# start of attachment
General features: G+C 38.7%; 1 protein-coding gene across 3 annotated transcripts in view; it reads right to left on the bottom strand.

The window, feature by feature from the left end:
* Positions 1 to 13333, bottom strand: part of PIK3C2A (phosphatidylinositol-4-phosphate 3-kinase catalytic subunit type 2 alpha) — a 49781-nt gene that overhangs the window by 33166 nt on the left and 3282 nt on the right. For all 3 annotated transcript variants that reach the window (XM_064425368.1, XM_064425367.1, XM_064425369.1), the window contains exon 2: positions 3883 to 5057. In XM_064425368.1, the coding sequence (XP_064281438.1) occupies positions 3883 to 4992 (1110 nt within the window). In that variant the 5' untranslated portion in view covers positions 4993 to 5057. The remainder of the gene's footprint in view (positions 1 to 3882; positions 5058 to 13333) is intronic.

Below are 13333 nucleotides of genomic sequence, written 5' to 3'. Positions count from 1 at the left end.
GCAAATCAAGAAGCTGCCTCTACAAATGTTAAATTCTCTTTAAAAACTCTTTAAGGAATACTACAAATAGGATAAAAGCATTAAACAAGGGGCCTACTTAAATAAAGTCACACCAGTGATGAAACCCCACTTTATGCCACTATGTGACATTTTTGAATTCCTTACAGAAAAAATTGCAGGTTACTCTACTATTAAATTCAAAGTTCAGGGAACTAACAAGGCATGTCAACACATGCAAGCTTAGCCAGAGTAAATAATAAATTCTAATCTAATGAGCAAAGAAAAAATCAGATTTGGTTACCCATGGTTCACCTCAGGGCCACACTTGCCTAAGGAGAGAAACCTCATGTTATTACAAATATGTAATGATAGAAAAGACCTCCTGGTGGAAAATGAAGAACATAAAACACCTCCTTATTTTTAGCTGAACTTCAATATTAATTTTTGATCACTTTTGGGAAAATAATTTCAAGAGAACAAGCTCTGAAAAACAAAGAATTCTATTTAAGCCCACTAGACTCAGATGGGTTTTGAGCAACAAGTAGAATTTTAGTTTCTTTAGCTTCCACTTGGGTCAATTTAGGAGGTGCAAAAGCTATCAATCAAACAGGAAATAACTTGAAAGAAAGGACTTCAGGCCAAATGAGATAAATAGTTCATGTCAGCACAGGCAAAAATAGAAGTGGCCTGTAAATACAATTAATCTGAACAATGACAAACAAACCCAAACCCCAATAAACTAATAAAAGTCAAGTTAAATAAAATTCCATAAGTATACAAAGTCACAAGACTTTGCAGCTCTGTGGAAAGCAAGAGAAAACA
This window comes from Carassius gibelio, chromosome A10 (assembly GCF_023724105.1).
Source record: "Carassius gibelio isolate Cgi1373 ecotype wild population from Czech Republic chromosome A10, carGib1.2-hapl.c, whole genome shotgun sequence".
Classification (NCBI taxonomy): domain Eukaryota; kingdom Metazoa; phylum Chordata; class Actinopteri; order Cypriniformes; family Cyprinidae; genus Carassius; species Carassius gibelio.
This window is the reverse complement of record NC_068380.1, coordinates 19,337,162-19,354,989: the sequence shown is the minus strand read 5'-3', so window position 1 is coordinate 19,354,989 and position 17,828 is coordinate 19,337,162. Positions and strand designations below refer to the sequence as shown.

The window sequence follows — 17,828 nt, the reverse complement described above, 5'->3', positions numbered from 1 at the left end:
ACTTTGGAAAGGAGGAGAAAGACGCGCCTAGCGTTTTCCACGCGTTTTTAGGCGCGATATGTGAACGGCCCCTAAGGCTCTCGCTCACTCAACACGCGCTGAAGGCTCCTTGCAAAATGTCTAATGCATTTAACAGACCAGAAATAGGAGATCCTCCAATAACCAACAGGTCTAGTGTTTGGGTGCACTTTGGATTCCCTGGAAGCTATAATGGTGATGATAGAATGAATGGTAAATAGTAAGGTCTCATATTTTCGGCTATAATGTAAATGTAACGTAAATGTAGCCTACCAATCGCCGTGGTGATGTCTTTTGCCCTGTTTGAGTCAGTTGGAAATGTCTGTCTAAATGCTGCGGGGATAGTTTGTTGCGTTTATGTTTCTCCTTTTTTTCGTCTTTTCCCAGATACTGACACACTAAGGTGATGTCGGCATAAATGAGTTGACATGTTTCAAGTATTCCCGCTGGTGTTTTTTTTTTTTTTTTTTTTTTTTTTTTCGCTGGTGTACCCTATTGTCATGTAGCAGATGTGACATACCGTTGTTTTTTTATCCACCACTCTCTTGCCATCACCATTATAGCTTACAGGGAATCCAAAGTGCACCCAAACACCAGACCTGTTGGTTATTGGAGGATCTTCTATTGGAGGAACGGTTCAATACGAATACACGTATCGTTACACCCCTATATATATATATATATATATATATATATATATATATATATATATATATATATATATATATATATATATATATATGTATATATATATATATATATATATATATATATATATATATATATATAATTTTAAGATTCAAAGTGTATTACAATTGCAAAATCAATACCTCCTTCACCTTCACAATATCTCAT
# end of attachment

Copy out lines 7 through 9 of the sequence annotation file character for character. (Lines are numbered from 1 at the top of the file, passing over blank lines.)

Source record: "Carassius gibelio isolate Cgi1373 ecotype wild population from Czech Republic chromosome A10, carGib1.2-hapl.c, whole genome shotgun sequence".
Classification (NCBI taxonomy): domain Eukaryota; kingdom Metazoa; phylum Chordata; class Actinopteri; order Cypriniformes; family Cyprinidae; genus Carassius; species Carassius gibelio.
This window is the reverse complement of record NC_068380.1, coordinates 19,337,162-19,354,989: the sequence shown is the minus strand read 5'-3', so window position 1 is coordinate 19,354,989 and position 17,828 is coordinate 19,337,162. Positions and strand designations below refer to the sequence as shown.